Karlan to Kaplan on Windsor: “You Should Argue The Case”

November 30th, 2015

At the National Law Journal, Zoe Tillman offers some excerpts from her interview with Roberta Kaplan, who argued United States v. Windsor. One of the more revealing exchanges is between Pam Karlan and Roberta Kaplan, who had represented Edie Windsor before the 2nd Circuit. Kaplan was considering giving the case to Karlan. Karlan, in a move evincing profound integrity, told her to keep the case!

NLJ: Eventually, Edith’s case is the one that makes it up to the Supreme Court, and at that point, you had never argued a case in the Supreme Court. Why did you want to do this?

Kaplan: There was a lot of pressure on me not to argue the case. When I started practicing law, there was no such thing as a “SCOTUS bar,” but there is today. And there was a lot of pressure that I should give the case to be argued by someone who was a member of this Supreme Court elite bar.

After thinking about it for a while, I had a call. I called up Pam Karlan, who is a professor at Stanford, who I had brought in to assist on the case the minute we knew we had a chance at getting to the Supreme Court. And I said to her, I said, “Pam, I want you to know I’m thinking about whether or not to argue this case. And I want you to know that if I don’t argue the case, and that if Edie agrees with my recommendation—because ultimately it will be her call—I’m gonna recommend that you argue the case.”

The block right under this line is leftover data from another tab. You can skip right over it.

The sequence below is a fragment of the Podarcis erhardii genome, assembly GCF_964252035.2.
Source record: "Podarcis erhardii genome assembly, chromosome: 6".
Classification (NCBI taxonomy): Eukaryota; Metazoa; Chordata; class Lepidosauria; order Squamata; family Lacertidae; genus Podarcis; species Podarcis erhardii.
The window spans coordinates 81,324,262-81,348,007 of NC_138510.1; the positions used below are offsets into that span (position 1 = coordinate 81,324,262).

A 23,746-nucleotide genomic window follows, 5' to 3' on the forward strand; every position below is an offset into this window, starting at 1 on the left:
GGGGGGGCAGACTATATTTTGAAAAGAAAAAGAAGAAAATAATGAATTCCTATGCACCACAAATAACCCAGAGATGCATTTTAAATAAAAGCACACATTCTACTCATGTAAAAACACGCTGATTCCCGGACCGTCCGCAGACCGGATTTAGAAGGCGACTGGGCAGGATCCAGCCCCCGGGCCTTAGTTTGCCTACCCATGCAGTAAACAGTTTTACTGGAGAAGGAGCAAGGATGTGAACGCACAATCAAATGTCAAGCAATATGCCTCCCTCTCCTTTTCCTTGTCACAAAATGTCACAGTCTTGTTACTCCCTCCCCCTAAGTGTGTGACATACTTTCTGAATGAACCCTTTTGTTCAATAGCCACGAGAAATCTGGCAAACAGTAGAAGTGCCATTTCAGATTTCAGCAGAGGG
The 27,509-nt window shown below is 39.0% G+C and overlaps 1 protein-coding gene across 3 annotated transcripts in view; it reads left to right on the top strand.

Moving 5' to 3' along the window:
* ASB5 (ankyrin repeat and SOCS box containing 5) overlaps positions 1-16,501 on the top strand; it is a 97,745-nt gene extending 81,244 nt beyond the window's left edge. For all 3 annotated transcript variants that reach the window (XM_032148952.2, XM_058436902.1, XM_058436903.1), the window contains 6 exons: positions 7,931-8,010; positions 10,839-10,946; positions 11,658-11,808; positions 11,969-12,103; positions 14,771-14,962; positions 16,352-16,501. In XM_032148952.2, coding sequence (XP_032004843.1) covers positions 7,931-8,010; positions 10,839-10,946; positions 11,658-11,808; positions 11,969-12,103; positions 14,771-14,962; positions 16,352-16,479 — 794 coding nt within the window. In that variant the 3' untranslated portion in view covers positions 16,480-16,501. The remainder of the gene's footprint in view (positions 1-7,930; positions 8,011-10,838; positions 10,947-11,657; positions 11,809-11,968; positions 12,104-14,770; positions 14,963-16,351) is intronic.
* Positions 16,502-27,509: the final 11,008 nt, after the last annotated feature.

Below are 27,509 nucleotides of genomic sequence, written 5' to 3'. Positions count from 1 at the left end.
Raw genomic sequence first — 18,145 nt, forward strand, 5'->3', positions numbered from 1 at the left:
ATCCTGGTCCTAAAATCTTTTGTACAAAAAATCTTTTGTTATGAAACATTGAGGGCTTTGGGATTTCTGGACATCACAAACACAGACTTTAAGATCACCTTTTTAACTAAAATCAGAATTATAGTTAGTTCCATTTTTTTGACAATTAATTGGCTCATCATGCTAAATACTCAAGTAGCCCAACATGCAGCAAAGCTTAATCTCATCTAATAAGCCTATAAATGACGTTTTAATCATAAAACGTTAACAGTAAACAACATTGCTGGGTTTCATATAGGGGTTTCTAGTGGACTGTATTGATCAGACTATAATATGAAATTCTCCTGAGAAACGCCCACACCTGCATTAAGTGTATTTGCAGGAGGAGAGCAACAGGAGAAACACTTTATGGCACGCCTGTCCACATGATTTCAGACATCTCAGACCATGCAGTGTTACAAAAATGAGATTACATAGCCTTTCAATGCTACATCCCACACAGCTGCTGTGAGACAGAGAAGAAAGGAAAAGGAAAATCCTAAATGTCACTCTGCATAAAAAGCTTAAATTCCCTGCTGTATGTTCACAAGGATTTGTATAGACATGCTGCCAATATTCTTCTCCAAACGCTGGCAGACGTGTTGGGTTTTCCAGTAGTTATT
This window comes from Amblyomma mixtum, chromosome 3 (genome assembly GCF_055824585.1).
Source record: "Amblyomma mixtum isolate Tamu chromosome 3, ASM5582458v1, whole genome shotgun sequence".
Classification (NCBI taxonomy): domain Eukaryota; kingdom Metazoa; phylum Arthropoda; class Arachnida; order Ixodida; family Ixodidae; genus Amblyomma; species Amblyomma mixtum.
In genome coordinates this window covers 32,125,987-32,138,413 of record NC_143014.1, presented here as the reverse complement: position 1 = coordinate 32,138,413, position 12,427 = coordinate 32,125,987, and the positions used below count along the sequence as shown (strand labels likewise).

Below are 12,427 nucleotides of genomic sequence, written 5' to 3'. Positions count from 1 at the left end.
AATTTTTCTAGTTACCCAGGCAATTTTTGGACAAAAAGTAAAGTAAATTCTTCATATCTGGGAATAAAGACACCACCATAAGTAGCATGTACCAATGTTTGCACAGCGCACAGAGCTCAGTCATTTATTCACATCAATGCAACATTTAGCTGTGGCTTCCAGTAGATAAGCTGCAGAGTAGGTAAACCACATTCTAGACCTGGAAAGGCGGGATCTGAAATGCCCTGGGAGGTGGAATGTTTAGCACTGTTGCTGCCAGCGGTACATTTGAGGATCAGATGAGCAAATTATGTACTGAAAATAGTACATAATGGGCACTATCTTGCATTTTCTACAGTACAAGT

Pam immediately said to me, she said, “Robbie,” she said, “you should argue the case.” She said, “Look, there are things about arguing in the Supreme Court that are different. You will have to learn them. You can learn them. They’re not that hard to learn. And you know this case, and there’s absolutely no reason why you shouldn’t argue it.”

That was a conversation that I will never forget for the rest of my life.

Stunning. How many members of the “Supreme Court Bar” would been so magnanimous, and insist that someone else argue one of the most important cases of the decade? One of my colleagues who argued a Supreme Court case, where he was counsel below, regaled me how other attorneys tried (unsuccessfully) to poach the client.

Kudos to Karlan.